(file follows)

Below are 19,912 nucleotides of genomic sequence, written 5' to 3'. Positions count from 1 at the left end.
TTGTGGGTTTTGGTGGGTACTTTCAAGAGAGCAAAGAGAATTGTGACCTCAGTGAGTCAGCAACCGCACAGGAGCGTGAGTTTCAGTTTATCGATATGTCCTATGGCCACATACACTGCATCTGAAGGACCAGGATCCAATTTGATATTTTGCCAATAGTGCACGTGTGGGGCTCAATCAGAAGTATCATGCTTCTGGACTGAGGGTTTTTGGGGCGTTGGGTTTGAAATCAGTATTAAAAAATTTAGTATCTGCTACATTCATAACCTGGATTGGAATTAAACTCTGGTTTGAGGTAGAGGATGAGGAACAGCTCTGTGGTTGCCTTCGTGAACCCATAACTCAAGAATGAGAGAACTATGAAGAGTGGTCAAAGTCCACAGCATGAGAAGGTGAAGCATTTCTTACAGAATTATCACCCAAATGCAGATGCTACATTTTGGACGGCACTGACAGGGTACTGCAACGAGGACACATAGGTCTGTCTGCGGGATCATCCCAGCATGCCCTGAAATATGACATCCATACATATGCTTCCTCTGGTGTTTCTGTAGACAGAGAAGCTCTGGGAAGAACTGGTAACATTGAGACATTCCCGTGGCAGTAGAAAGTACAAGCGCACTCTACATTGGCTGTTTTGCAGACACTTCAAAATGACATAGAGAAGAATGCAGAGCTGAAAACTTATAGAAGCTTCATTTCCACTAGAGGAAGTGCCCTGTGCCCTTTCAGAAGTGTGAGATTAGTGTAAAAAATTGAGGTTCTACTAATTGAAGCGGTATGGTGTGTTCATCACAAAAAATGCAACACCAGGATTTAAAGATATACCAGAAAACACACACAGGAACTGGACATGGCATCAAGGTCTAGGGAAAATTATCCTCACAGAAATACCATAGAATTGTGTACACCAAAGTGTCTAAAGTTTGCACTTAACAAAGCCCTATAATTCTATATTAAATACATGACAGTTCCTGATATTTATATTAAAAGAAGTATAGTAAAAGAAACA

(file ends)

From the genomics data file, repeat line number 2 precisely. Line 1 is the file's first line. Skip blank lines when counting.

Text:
TTGTGGGTTTTGGTGGGTACTTTCAAGAGAGCAAAGAGAATTGTGACCTCAGTGAGTCAGCAACCGCACAGGAGCGTGAGTTTCAGTTTATCGATATGTCCTATGGCCACATACACTGCATCTGAAGGACCAGGATCCAATTTGATATTTTGCCAATAGTGCACGTGTGGGGCTCAATCAGAAGTATCATGCTTCTGGACTGAGGGTTTTTGGGGCGTTGGGTTTGAAATCAGTATTAAAAAATTTAGTATCTGCTACATTCATAACCTGGATTGGAATTAAACTCTGGTTTGAGGTAGAGGATGAGGAACAGCTCTGTGGTTGCCTTCGTGAACCCATAACTCAAGAATGAGAGAACTATGAAGAGTGGTCAAAGTCCACAGCATGAGAAGGTGAAGCATTTCTTACAGAATTATCACCCAAATGCAGATGCTACATTTTGGACGGCACTGACAGGGTACTGCAACGAGGACACATAGGTCTGTCTGCGGGATCATCCCAGCATGCCCTGAAATATGACATCCATACATATGCTTCCTCTGGTGTTTCTGTAGACAGAGAAGCTCTGGGAAGAACTGGTAACATTGAGACATTCCCGTGGCAGTAGAAAGTACAAGCGCACTCTACATTGGCTGTTTTGCAGACACTTCAAAATGACATAGAGAAGAATGCAGAGCTGAAAACTTATAGAAGCTTCATTTCCACTAGAGGAAGTGCCCTGTGCCCTTTCAGAAGTGTGAGATTAGTGTAAAAAATTGAGGTTCTACTAATTGAAGCGGTATGGTGTGTTCATCACAAAAAATGCAACACCAGGATTTAAAGATATACCAGAAAACACACACAGGAACTGGACATGGCATCAAGGTCTAGGGAAAATTATCCTCACAGAAATACCATAGAATTGTGTACACCAAAGTGTCTAAAGTTTGCACTTAACAAAGCCCTATAATTCTATATTAAATACATGACAGTTCCTGATATTTATATTAAAAGAAGTATAGTAAAAGAAACA